Promoting Character Development Among Diverse Children and Adolescents:
The Roles of Families, Schools, and Out-Of-School-Time Youth Development Programs
October 18 - 20, 2018 | Philadelphia, Pennsylvania
Organizers: Richard M. Lerner, Tufts University and Deborah Lowe Vandell, University of California-Irvine
Parents, schools, and out-of-school programs are united in an interest in identifying the contexts of youth that are associated with positive development. With increasing frequency, this interest is focused on a key indicator of such development: Character. Embodied by the vision of the Reverend Dr. Martin Luther King, that “my four little children will one day live in a nation where they will not be judged by the color of their skin, but by the content of their character,” the growing interest in character development is predicated on the aspirations of parents and of youth-development practitioners that enhancing children’s character will benefit both individuals and civil society.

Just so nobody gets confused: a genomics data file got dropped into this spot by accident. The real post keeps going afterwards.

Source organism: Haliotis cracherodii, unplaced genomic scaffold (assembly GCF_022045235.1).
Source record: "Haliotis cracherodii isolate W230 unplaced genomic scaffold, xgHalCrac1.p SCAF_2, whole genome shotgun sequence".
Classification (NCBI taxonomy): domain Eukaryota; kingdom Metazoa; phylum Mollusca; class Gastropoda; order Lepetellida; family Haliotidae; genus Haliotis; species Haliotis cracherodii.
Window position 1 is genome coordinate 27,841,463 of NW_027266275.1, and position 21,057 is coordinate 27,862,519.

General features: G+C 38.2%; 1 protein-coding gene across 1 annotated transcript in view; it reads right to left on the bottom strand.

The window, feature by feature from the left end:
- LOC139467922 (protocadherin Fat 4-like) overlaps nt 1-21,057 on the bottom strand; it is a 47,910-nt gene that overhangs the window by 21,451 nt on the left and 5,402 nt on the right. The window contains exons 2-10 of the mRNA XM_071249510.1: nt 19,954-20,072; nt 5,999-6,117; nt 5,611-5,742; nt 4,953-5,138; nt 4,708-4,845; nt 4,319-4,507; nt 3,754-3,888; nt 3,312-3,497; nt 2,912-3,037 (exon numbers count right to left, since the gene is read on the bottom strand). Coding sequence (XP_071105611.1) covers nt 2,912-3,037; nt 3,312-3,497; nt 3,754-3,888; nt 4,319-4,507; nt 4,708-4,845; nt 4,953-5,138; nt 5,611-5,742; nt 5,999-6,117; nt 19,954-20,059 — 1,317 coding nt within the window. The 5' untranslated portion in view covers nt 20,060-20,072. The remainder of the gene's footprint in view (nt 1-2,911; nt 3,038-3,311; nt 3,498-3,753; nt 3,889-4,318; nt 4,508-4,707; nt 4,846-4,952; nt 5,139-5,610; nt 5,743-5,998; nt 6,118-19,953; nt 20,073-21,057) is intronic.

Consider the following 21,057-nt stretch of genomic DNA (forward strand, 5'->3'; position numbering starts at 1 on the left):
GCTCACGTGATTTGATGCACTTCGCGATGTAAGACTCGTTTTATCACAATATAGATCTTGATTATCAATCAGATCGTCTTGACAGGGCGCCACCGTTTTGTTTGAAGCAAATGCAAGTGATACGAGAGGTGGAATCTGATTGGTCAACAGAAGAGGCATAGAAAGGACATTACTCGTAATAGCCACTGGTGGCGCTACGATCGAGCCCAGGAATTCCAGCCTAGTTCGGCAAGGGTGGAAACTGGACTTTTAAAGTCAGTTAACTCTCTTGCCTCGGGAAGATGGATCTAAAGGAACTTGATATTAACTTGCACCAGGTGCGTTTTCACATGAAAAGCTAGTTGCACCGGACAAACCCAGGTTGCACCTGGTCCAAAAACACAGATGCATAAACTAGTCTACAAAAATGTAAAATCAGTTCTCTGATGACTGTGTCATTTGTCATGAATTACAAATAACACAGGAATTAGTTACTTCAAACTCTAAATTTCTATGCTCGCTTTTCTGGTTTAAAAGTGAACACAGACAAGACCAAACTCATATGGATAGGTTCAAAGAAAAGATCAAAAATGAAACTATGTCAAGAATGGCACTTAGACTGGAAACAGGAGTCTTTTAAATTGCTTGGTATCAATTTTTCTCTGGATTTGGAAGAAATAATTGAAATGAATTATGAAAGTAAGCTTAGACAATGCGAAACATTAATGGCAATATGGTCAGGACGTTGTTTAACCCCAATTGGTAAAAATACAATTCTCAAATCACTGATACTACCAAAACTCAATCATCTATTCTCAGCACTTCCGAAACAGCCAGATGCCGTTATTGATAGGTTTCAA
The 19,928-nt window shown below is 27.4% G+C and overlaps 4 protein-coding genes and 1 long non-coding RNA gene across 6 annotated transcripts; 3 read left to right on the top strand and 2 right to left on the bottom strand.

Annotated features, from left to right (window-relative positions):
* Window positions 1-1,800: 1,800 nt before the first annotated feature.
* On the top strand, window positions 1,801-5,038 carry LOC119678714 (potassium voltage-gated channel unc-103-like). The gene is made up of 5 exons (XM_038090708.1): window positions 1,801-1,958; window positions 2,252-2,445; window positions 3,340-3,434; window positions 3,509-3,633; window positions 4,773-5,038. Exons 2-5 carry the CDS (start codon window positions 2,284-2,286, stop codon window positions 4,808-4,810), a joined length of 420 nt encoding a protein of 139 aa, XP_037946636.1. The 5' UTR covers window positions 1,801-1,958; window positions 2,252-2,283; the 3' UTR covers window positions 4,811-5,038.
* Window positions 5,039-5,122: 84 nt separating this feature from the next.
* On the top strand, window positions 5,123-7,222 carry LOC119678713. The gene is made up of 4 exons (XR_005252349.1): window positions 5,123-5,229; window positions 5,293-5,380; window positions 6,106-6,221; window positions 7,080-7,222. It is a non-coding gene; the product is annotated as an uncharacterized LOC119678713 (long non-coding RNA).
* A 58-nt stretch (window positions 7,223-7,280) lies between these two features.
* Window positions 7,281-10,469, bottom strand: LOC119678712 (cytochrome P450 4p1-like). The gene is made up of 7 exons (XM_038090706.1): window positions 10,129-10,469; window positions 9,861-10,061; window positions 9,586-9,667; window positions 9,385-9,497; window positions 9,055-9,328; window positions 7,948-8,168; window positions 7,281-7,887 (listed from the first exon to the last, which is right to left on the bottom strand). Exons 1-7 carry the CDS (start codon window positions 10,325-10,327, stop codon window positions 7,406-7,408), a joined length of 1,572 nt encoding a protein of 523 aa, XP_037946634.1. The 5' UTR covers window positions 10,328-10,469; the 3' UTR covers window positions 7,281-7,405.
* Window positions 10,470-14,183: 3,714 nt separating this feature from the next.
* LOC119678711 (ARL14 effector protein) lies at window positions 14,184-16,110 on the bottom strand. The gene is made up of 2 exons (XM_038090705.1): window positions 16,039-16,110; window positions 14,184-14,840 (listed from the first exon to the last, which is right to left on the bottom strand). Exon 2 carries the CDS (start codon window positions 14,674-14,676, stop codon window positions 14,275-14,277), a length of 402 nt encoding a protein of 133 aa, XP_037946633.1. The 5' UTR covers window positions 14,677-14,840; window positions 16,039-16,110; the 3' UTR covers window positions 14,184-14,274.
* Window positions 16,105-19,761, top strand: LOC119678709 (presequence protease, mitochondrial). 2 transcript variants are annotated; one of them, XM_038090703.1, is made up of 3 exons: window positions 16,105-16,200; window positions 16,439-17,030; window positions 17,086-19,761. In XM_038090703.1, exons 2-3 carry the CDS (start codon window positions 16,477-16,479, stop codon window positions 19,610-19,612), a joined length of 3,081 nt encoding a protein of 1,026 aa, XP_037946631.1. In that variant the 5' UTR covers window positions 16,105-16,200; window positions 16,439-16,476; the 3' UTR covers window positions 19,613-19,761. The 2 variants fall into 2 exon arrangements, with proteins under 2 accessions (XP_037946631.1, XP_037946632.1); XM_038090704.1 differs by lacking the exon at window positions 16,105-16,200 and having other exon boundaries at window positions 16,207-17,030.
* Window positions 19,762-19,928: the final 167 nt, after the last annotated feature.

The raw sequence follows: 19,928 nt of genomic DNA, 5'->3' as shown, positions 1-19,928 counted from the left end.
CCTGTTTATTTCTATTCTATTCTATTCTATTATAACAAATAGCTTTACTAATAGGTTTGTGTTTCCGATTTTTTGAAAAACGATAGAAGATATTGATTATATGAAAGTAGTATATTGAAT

Following on a 2016 meeting at the National Academies of Science Measuring Character Development, the 2018 Special Topics Character Development Meeting seeks to bring together developmental scientists, philosophers, educators, and practitioners to advance theory, research, and program practices pertinent to understanding character development as it occurs within and across the key settings of youth development. The program is expected to feature, among other topics, findings from longitudinal studies of character, work by biologists and epigenetic researchers who study social genomics and the mutually influential relations between individual and context, and practitioners within family, school, and out-of-school settings whose programs seek to promote character development. Other topics will include sessions that focus on the development of measures of character development that reflect both change-sensitive and context-specific aspects of character, including its cultural variation, and evaluation strategies for assessing programs designed to promote character virtue development.
Thank you to our sponsor, the John Templeton Foundation.
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